Our Police Protectors
History of New York Police
Chapter 13, Part 1

By Holice and Debbie




New York Fast Becoming a Law Abiding City -- Proceedings and Report of the Select Legislative Committee on the Causes and Increase of Crime -- Government of the Police Force -- Demoralization and Inefficiency--All the Blame for these Evils not Attributed to the Police -- Convictions hard to Gain -- Legal Loop-holes of Retreat for Criminals -- Lottery and Policy -- The Detective Police Not Properly Remunerated for their Services--Salary and Duties of patrolmen, etc.--The Board of Police Commissioners -- Evil Effects of Political Intermeddling with the Force -- Too Few Policemen -- The Great Railroad Strikes -- Scenes of Riot and Bloodshed -- The Tompkins Square Meeting -- "New York Says Stop!"-- New Rules for the Guidance of the Force.

Much a has been said and written about the wickedness of "Gotham," New York, after all, is not so bad a city for a law-abiding citizen to live in. That it holds within its gates some hard citizens no one will be bold enough to gainsay; but that New York, on the whole, is worse then any other city of its size, in population and commercial importance, is an allegation which can easily be refuted, as the fact are at hand to do so. Perhaps in no city in the world of its cosmopolitan character is there such protection against the criminal operations of professional robbers and the machinations of all classes of thieves and swindlers. Indeed, from a Police point of view, New York, generally speaking, is at present an orderly, well-conducted city, where he higher grades of crime are remarkably few and infrequent. This change, however, has taken place within a comparatively short space of time. Up to a few years ago the criminal classes were particularly old and successful in their operations, but thanks to an improved Police system, and a Detective Department second to none in the world, New York has had a breathing spell; but, perhaps, it would not be too much of a concession to make in deference to a pessimistic public opinion, to admit that there is still room for improvement.

The city, it would seem, was drifting into particularly bad habits about the year 1875. There was a good deal of complaining that the Police were not doing their whole duty, and that too much deference was being paid by them to the comfort and interests of criminals as a class, and to little to the peace of mind of taxpayers and citizens generally. That there was some foundation for these complaints is but too conclusively proven by the proceedings and report of the select committee appointed by the Assembly in 1875 "to investigate the causes of the increase of crime in the city of New York.' The resolution under which their authority was conferred runs as follows:

Whereas, the steady and rapid increase of crime in the city and country of New York has created great alarm in the minds of all good citizens of that city; and

Whereas, the proper authorities charged with its apprehension, prosecution and punishment appear to be inadequate to its speedy suppression, while the interest of good government require that all offences against the law should be dealt with in the most summary and decisive manner, therefore,

Resolved, that the Speaker of the Assembly be and he is hereby authorized to appoint a select committee of five, which committee shall have power to send for persons and papers, and compel the attendance of witnesses, and to inquire into the causes, as far as possible, of the great increase of crime in said city and county, by making such examination and investigation of all persons and officers * * * * * for the purpose of ascertaining if such increase of crime can be charged to the negligence, or connivance of any of the public officers whose duty it is either to arrest, detect, prosecute or punish crime in said city and County of New York.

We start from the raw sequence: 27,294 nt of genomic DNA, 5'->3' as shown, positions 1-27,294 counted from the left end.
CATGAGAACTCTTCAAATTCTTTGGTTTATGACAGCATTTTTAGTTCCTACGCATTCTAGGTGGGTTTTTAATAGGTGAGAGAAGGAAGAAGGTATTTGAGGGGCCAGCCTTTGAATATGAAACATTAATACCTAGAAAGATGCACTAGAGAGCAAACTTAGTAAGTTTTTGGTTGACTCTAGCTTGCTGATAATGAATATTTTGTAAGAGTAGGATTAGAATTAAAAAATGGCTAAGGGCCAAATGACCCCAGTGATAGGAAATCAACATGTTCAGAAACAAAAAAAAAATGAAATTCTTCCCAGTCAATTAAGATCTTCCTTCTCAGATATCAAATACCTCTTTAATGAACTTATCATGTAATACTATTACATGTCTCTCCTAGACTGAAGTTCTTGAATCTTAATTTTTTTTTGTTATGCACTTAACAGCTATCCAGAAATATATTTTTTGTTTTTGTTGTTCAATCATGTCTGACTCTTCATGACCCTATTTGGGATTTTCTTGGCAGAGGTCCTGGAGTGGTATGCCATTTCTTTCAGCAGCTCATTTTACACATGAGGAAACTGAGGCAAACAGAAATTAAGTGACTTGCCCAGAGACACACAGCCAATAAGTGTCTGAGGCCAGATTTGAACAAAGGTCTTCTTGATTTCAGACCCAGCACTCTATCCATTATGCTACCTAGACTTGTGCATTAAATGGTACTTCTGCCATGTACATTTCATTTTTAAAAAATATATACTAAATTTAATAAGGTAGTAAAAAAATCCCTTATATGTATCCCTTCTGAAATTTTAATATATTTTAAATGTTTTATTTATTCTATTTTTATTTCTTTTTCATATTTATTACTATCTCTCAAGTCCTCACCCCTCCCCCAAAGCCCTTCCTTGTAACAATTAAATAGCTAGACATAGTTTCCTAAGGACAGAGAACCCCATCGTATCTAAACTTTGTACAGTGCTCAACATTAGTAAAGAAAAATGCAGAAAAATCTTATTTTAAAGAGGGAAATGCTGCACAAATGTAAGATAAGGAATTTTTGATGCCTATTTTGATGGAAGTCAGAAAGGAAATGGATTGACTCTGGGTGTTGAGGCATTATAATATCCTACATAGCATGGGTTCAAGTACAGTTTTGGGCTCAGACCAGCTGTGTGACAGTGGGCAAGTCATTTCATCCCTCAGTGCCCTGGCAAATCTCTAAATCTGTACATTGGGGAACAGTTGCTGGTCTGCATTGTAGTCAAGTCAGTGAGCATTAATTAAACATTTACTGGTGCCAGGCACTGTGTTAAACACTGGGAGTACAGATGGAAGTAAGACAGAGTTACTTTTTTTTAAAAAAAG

The duties so imposed on the committee naturally brought under their investigation the Board of Municipal Police; the Criminal Courts, from the Police Justices to the Court of Oyer and Terminer; the Coroners; the District Attorney; and all the penal institutions, public and private; and in addition to this, owing to the overwhelming evidence that intemperance was the chief cause of crime, the committee deemed it proper to inquire fully into the affairs of the board of Excise. The testimony taken gives a condensed history of the Police Department, and throws a lurid light on the condition and management of the criminal classes in New York City, presenting a picture of moral degradation that is anything but pleasing to look upon. The report covers nearly three thousand printed pages. In condensed form this report tell the following story:

The Police Force of the city is governed by a Board of four commissioners of Police, appointed for terms of six years, expiring at different periods, by the Mayor, with the advice and consent of the Board of Aldermen. The force, under the government of the Commissioners, consisted of one superintendent, four Inspectors, thirty-four Captains, one hundred and twenty-six Sergeants, one hundred and forty-two Roundsmen, two thousand one hundred and seventeen Patrolmen, and seventy-three Doormen. The city was divided into thirty territorial precincts, twenty-right of which were commanded by Captains and two by Sergeants. In addition to these, there were the Sanitary company, commanded by a Captain; the Harbor Police, employing a steamboat and rowboats, commanded by a Captain; the Broadway Squad, designed to help people across Broadway in the day time, commanded by a Captain; while one Captain had charge of the drilling of the Patrolmen; another was Superintendent of the Street Cleaning Department, and another one was under him in command of certain scows attached to that department. Besides these, there were the Mounted Squad, consisting of fourteen men; the Steamship Squad, of twenty-two men; the Headquarters Detectives, twelve in number; the House of Detention, commanded by a Sergeant, and employing four Policemen; and five Court Squads, each commanded by a Sergeant, and employing in the aggregate forty-seven Policemen.